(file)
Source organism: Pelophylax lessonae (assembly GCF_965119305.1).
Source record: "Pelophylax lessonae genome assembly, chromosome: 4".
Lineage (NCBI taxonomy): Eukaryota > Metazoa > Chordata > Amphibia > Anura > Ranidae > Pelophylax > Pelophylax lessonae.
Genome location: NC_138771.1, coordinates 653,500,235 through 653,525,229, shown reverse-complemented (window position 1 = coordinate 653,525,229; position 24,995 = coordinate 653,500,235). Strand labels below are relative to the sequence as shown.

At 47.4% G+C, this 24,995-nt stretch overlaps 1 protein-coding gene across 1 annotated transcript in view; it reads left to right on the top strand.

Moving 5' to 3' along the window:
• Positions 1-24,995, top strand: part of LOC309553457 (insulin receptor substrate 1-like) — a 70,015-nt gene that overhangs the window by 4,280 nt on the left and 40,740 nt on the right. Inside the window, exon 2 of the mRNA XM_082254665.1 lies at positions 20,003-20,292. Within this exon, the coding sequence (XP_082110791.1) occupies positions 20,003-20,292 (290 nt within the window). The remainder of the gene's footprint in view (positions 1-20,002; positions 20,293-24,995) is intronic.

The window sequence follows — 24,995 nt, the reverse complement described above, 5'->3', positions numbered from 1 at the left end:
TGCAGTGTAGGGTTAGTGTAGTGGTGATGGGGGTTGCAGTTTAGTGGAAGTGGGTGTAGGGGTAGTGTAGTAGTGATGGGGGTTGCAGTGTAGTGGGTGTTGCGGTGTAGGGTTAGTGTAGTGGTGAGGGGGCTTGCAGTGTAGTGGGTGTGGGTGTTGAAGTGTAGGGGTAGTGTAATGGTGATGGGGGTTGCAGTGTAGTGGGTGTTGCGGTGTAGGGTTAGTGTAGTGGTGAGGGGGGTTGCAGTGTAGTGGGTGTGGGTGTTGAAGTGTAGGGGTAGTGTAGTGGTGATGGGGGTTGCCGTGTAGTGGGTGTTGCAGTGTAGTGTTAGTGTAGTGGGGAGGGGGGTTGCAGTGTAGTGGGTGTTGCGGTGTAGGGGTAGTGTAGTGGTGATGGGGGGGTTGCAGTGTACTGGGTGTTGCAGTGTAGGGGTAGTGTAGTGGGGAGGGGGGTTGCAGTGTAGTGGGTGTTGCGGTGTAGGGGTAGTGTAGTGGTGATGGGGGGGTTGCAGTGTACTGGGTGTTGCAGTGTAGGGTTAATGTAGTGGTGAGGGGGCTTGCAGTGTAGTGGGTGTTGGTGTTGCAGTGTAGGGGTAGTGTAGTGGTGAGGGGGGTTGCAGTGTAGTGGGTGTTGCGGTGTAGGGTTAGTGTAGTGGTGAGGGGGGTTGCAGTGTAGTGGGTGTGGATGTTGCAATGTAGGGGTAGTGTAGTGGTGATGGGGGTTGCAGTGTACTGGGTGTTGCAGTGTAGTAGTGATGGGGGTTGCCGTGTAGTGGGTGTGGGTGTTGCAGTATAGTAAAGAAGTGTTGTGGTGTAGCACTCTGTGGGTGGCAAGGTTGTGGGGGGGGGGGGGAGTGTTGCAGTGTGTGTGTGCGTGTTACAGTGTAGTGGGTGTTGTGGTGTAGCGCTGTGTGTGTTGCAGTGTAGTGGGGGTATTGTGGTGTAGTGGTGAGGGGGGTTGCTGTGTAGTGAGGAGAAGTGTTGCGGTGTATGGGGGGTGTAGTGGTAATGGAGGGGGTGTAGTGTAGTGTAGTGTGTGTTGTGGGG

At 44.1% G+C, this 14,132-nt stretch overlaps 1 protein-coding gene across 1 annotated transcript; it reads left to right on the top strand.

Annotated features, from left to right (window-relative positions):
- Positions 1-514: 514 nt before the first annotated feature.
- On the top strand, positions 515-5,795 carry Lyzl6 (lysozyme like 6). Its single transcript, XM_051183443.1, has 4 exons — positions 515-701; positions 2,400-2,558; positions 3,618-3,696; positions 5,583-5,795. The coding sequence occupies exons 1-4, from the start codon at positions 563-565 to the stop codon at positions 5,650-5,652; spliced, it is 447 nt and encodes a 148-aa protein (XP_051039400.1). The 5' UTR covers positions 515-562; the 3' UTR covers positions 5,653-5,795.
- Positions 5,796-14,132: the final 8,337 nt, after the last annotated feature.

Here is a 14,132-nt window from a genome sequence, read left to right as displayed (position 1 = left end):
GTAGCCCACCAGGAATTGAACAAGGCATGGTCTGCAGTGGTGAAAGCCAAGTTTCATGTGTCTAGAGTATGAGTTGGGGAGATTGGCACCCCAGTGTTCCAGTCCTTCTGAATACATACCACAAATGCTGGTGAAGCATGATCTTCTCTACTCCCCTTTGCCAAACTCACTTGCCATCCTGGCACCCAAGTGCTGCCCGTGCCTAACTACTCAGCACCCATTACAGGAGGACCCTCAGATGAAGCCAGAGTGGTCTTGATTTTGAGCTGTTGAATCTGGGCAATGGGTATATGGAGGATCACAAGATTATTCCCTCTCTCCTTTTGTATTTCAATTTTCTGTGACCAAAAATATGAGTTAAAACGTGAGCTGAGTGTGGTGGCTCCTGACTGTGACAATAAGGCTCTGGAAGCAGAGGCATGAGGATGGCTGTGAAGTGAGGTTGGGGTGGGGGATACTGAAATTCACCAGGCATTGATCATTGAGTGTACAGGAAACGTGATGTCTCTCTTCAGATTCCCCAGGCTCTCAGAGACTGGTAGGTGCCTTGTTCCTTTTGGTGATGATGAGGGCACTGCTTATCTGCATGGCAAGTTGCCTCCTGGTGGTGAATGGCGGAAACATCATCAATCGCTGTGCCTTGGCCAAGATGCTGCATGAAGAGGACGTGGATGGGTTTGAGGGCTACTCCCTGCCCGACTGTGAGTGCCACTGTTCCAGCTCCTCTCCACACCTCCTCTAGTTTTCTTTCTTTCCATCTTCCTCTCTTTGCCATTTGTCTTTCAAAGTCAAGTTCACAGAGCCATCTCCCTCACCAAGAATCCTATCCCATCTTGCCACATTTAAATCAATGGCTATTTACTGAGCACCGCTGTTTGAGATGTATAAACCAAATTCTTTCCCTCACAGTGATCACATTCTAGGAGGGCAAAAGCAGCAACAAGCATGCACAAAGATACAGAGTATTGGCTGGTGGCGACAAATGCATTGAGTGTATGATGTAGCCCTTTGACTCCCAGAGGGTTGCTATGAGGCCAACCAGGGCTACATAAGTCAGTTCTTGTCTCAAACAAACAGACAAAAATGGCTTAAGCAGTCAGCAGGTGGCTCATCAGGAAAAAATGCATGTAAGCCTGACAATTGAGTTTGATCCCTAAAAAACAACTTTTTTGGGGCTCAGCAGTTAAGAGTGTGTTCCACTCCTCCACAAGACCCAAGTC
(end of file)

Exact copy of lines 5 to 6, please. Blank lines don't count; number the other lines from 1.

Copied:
At 47.4% G+C, this 24,995-nt stretch overlaps 1 protein-coding gene across 1 annotated transcript in view; it reads left to right on the top strand.

Moving 5' to 3' along the window: